Every business operates as a definitive type of legal entity. The type of legal entity chosen for a business will impact numerous aspects of the business, including taxation, personal liability, and growth potential. The three primary types of legal entities for a business include sole proprietorship, partnership, and corporation. From those three, several hybrid options have evolved over the years. One of those is a Limited Liability Company, or LLC.
Registering an LLC in Texas combines many of the benefits found in a corporation with those found in a partnership. A distinct feature of a limited liability company is that it is owned by “members.” The members of an LLC are, in some way, like shareholders of a corporation; however, in other ways, they are more like partners in a partnership.
In most states, an LLC is required to create and file articles of organization that establish the rights, powers, duties, liabilities, and other obligations between the various members of the LLC as well as between the LLC and the members. In Texas it’s known as a “Certificate of Formation,” to be filed with the Texas Secretary of State (SOS). Filing can be accomplished online.
Another important advantage to forming your LLC in Texas is the lack of legal restrictions placed on who can be a member of an LLC. Specifically, the Texas Business Organizations Code does not impose residency or age requirements on who can be a member of an LLC. A member can be an individual, partnership, corporation, trust, or any other legal or commercial entity and is not required to be a Texas resident.
One of the many benefits of forming a Texas LLC is the limited liability protection afforded to members of the LLC. An LLC is considered a separate legal entity from its members, much like the relationship between a corporation and its corporate shareholders. As such, members of an LLC may be shielded from personal liability for debts and liabilities of the business; however, there are exceptions to the general rule. A properly drafted Operating Agreement can help protect members from personal liability by including provisions aimed at protecting members from personal liability.
When it comes to taxation of an LLC, the business can be treated as a corporation, partnership, or a “disregarded entity” by the State of Texas and the Internal Revenue Service (IRS). Pass-through taxation is a valuable advantage to being treated as a partnership or a disregarded entity because it means that the business itself is not taxed. Instead, the income “passes through” to the members of the LLC and is claimed on their individual tax returns. A corporation, by comparison, incurs “double taxation” because the corporation itself pays taxes and shareholders pay taxes on income derived from the corporation.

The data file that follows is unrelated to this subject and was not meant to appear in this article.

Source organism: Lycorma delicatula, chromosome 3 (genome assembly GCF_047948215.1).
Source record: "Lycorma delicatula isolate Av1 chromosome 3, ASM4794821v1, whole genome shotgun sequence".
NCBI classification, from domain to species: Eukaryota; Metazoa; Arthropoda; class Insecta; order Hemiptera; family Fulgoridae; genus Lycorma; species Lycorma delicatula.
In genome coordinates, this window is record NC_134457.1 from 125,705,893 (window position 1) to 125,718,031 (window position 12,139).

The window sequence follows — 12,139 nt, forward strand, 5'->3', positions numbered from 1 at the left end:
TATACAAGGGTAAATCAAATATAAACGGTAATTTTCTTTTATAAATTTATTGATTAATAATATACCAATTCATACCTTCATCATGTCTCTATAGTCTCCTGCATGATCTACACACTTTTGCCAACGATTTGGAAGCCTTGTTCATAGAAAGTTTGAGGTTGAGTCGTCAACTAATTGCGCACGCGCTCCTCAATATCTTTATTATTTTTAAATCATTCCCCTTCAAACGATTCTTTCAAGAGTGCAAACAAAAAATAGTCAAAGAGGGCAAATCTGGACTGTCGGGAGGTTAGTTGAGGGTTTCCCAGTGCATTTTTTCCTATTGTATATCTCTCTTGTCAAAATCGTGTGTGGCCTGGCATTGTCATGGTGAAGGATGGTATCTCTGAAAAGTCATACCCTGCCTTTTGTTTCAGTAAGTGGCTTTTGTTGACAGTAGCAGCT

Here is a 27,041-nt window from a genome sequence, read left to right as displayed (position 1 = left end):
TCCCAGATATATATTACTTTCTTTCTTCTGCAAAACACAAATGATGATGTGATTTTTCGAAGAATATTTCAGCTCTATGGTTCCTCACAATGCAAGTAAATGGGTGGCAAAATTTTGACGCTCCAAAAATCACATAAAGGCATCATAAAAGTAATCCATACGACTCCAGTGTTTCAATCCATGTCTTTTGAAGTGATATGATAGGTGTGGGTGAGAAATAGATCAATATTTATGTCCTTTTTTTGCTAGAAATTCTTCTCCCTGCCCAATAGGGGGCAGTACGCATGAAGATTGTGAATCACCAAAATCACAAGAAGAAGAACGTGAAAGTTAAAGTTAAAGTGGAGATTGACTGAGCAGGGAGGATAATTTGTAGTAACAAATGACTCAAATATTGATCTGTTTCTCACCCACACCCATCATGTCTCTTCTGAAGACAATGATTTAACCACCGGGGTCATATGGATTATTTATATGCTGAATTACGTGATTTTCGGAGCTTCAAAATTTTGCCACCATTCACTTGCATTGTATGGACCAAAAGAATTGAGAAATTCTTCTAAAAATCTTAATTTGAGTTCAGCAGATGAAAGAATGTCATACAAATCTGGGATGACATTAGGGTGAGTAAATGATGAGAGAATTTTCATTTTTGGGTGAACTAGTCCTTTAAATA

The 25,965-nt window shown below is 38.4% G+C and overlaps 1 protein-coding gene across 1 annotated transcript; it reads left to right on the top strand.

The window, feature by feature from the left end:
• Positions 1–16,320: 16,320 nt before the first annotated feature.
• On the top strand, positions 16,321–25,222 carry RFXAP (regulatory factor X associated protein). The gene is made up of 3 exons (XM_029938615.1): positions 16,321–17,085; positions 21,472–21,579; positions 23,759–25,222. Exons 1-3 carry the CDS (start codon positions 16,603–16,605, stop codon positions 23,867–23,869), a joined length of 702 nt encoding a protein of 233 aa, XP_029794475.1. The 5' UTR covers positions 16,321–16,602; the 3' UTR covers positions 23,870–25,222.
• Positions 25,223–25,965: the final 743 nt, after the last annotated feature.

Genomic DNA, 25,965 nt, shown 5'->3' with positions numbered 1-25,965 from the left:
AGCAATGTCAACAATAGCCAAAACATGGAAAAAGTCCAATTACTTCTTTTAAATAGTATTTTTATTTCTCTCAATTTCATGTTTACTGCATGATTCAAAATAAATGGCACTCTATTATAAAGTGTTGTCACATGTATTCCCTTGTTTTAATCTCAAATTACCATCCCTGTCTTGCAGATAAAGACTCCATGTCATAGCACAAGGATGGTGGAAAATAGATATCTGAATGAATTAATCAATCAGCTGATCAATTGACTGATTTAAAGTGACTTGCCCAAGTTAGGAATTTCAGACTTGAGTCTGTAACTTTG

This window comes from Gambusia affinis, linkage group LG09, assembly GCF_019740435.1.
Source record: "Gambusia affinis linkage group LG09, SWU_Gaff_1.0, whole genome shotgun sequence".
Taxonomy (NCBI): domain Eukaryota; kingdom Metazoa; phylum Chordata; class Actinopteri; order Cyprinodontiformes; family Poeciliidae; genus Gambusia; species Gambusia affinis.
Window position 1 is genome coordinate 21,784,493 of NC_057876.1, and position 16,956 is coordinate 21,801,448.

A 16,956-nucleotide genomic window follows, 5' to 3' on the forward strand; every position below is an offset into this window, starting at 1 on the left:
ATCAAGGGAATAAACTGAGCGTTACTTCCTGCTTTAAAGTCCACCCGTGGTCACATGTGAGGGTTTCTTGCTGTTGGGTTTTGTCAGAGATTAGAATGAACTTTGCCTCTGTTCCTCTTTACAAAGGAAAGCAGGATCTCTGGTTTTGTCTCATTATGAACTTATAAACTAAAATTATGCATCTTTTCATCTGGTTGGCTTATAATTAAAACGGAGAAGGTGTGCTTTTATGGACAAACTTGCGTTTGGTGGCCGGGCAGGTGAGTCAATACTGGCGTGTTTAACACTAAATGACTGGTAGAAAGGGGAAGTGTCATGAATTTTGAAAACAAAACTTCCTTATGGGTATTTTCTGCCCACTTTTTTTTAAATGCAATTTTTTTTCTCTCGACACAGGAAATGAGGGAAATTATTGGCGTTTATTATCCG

While most LLCs choose to be treated as a partnership or disregarded entity for tax purposes, one benefit of creating an LLC is the ability to choose how the business will be treated for tax purposes.
Unless an LLC requests to be treated as a corporation, the IRS default rule is for it to be treated as a partnership (two or more members) or a disregarded entity (single member) for tax purposes. To be treated as a corporation, an LLC must file IRS Form 8832 electing to be treated as such.
Another advantage to creating a Texas LLC is that the State of Texas does not impose a state income tax. While the income from the business must be reported on members’ personal income tax returns for federal tax purposes, that income is not taxed by the State of Texas.
The flexibility of deciding how the business will be managed is a vital benefit offered by an LLC in Texas. Texas allows an LLC to be member-managed or separately managed. In a member-managed LLC, every member has equal management authority. A manager-managed LLC is managed by a separate group of managers who can be, but are not required to be, members of the LLC.
Assuming your business is a success, you do not want another business capitalizing on the reputation you have built by using the same name. To prevent that, you need to protect the name of your business from its inception. Texas offers you the ability to file a name reservation with the SOS before you officially register your LLC. The registration is good for 120 days but can be renewed as needed. This prevents someone else from registering a business with the same (or substantially similar) name. Eventually, you may need to register a trademark or a service mark with the SOS to provide permanent name protection against unauthorized use within Texas.
It is important to keep in mind that filing a Certificate of Formation, an Assumed Name Certificate, or other LLC formation documents with the Secretary of State does not legally protect your business name. You must take the additional steps of reserving the name and/or registering a trademark or service mark. Equally important is understanding that the name of your LLC is only protected within the State of Texas. If you want nationwide name protection, you should review the federal rules available in the Trademark Section of the United States Patent and Trademark Office.